Khushboo Kakkar is the principal architect at BASICS Studio, Raipur and a passionate enthusiast of sustainable construction methods and materials. To her, design is not about materials and forms of space, but rather about the end experience provided to the user. The past is a source of inspiration for Khushboo. According to her, based on practical solutions, these archaic techniques work as resolutions to real-life issues. Focusing on sustainable space development, she talks to Biltrax Media about ways in which one can build traditional and soulful architecture.
You have established your studio recently. What were the early challenges and learnings? What drives your design decisions?
My interest in tradition and culture mainly drives my design decisions. After working in the field, I realised the importance of sustainability and how it is mandatory for future generations. So, I spent over a month in Auroville learning different building techniques and from there I knew I wanted to start my own practice.
I think I am very fortunate to have landed up in a profession like architecture. It opens up infinite horizons of creativity and is so more than just a clever arrangement of bricks. I came to realise that the intertwining of the practical and artistic aspects constitutes a continuous manifestation of substance. Leading a multifaceted team properly presents a major challenge.
Being a relatively young practice, you have not followed the technological sway like your peers. You have carried forward the yesteryear art of pen-paper sketching. What inspires you to pursue this tactile form of presentation for architectural drawings?
Yes, I begin every design with blank paper and a pencil. My design priorities are place, relationship, and sequential experience. Walking on site, sketching plans and sections, making block models, and preparing mood boards are crucial parts of my design process.
There comes a time when we need the abstraction of paper to think beyond the confines of the present. Handwork also allows us to be holistically and artistically involved in the process. We are taught to make perfect shapes when we start drawing on computers, but it compares nothing to the hand-drawn lines. As you draw, you feel the turns and different intensities of the lines. I am inspired by art, and I have seen pieces described as that which make your skin prickle when you see them. That is close to my definition of art, the experience that leaves you never the same again.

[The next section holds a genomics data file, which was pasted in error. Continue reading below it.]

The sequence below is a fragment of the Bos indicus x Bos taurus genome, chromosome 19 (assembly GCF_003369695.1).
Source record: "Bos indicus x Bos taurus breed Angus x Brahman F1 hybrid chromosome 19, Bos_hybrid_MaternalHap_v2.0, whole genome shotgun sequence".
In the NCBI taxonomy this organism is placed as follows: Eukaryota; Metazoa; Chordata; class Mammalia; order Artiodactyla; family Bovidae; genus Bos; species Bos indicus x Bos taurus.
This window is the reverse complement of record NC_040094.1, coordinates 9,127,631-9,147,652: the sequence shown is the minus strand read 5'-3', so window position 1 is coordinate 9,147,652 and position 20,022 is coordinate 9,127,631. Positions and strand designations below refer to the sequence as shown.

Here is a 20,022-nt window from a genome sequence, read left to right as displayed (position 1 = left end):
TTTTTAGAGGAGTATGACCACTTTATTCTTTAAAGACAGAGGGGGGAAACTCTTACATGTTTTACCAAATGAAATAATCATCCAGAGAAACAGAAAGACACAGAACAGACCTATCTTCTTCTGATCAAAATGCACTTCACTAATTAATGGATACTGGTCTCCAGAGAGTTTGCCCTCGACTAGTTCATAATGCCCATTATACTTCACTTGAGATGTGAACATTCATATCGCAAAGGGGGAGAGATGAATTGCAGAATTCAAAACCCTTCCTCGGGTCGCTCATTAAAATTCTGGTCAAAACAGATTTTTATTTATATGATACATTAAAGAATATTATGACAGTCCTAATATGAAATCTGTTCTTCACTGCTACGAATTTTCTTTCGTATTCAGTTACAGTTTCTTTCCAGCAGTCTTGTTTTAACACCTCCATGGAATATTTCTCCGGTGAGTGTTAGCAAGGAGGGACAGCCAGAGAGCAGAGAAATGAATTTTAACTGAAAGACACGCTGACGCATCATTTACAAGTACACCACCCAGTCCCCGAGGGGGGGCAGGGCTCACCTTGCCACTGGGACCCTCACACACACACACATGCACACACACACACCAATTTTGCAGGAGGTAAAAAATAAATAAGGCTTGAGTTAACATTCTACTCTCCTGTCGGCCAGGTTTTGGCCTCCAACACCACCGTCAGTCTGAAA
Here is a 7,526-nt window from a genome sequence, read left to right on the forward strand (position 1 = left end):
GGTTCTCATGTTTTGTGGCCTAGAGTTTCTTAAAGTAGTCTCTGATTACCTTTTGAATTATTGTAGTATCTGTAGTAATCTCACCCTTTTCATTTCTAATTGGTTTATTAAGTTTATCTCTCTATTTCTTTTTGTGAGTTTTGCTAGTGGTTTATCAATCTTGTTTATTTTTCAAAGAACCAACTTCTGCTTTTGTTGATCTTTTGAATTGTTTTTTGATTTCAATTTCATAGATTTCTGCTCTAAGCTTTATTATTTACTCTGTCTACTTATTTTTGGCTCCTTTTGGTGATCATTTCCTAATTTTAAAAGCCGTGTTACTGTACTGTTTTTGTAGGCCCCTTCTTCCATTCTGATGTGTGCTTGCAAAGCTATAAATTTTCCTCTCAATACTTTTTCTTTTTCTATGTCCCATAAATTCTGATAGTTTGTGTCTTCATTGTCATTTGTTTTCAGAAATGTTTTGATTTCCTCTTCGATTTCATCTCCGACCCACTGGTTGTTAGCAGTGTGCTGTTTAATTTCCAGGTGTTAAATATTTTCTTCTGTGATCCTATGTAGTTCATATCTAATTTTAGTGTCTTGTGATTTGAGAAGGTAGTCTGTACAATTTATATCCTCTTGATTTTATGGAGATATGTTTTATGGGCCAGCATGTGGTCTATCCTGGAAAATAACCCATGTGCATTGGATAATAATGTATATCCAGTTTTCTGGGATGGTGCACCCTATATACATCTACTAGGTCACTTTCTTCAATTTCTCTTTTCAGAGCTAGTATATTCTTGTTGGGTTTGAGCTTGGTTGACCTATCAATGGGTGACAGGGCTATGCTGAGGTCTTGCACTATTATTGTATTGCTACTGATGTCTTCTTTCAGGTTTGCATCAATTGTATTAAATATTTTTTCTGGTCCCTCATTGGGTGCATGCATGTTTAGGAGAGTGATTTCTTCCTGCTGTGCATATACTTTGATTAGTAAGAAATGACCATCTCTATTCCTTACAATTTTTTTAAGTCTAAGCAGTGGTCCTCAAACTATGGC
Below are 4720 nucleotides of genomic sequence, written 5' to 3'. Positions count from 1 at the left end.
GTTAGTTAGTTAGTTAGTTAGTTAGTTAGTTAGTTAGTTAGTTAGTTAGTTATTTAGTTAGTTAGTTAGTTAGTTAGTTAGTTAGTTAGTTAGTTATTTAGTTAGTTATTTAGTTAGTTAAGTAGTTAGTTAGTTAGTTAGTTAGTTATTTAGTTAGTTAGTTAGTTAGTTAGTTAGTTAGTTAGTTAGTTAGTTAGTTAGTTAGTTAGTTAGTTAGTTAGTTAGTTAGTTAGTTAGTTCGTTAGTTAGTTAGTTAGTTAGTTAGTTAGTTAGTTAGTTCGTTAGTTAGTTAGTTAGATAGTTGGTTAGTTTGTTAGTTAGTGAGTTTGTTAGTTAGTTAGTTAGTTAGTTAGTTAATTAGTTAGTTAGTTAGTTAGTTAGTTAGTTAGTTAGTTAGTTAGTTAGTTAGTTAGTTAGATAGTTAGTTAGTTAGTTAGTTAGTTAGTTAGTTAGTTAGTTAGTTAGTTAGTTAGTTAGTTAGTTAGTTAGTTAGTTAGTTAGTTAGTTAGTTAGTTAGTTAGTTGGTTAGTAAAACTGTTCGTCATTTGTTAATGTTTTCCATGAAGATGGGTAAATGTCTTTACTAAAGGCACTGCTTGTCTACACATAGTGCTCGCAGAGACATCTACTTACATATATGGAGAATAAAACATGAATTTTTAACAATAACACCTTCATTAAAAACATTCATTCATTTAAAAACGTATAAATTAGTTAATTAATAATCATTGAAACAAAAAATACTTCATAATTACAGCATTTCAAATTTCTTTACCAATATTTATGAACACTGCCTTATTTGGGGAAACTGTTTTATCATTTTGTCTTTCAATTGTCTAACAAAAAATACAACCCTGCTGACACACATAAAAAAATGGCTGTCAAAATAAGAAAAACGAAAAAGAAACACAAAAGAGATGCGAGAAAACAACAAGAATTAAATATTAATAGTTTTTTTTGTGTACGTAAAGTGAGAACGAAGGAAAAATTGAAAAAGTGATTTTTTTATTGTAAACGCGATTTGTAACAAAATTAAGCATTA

Your work cites the importance of traditional soulful architecture. How did vernacular architecture design become the heart of your practice?
As designers, we are introduced to spaces that are empty and spiritless. We are called to add individuality and breathe life into dull spaces. A building’s material influences its message. We have become used to this idea of spending money to beautify leisure spaces. Designing places of work/offices however should be shaped first and foremost by utilitarian considerations. In this new age, we have forgotten about ensouling spaces and replaced natural finishes with alien materials that merely connect us with nature. Therefore, the more natural materials we use, the more we feel at home. The process of making and building things in this stage of idea to the material can either compromise each other or reach a higher level through fusion.
What are your favourite materials to work with? Could you explain the techniques and strategies of working with the same?
There are a lot of resources that nature gives us for free, all we need is our sensitivity to see them and the creativity to use them. I like working with brick and mud. The rammed earth technique is reviving its place for building walls, using raw materials like earth, chalk, lime, or gravel. It is a simple to construct, non-combustible, thermally massive, strong, and durable method of construction. Modern strategies also involve using lime, cement, or asphalt emulsions for stabilising mud construction. I also like to add coloured oxides to it. One can also use other items such as bottles, tires, or timber pieces. To be harmonious, the new needs to be an organic development of what’s already there and not an imposed alien.
What health advantages does earthen construction bring with it? How does it help in eliminating toxins and purifying indoor air quality?
Earth construction is the single lowest environmental impact building system. Rammed earth has potentially low manufacturing impacts, depending on cement content and the degree of local material sourcing. It can control humidity between 40-60% and improves indoor air quality. It also contributes to the overall energy efficiency of buildings. The density, thickness and thermal conductivity of rammed earth make it particularly suitable for passive solar heating.
What are you working on at the moment?
We are currently working on residential and hospitality projects dealing with alternative building construction techniques.